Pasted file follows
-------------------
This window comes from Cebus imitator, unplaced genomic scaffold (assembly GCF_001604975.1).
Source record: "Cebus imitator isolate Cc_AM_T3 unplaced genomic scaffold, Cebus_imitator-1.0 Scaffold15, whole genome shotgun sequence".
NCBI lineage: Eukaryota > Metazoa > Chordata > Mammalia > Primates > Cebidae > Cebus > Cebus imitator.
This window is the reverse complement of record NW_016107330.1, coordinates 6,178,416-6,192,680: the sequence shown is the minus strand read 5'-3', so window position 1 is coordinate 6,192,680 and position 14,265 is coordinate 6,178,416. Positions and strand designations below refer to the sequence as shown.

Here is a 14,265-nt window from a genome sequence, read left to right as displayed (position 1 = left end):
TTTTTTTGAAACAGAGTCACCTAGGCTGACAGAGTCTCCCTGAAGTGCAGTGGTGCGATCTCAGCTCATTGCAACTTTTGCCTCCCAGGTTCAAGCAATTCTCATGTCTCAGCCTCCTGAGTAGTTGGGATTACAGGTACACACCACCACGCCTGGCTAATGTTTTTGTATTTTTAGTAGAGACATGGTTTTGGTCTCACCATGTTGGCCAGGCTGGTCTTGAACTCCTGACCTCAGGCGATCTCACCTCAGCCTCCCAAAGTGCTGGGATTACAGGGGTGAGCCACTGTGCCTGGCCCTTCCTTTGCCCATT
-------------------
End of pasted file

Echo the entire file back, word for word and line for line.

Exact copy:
This window comes from Cebus imitator, unplaced genomic scaffold (assembly GCF_001604975.1).
Source record: "Cebus imitator isolate Cc_AM_T3 unplaced genomic scaffold, Cebus_imitator-1.0 Scaffold15, whole genome shotgun sequence".
NCBI lineage: Eukaryota > Metazoa > Chordata > Mammalia > Primates > Cebidae > Cebus > Cebus imitator.
This window is the reverse complement of record NW_016107330.1, coordinates 6,178,416-6,192,680: the sequence shown is the minus strand read 5'-3', so window position 1 is coordinate 6,192,680 and position 14,265 is coordinate 6,178,416. Positions and strand designations below refer to the sequence as shown.

Here is a 14,265-nt window from a genome sequence, read left to right as displayed (position 1 = left end):
TTTTTTTGAAACAGAGTCACCTAGGCTGACAGAGTCTCCCTGAAGTGCAGTGGTGCGATCTCAGCTCATTGCAACTTTTGCCTCCCAGGTTCAAGCAATTCTCATGTCTCAGCCTCCTGAGTAGTTGGGATTACAGGTACACACCACCACGCCTGGCTAATGTTTTTGTATTTTTAGTAGAGACATGGTTTTGGTCTCACCATGTTGGCCAGGCTGGTCTTGAACTCCTGACCTCAGGCGATCTCACCTCAGCCTCCCAAAGTGCTGGGATTACAGGGGTGAGCCACTGTGCCTGGCCCTTCCTTTGCCCATT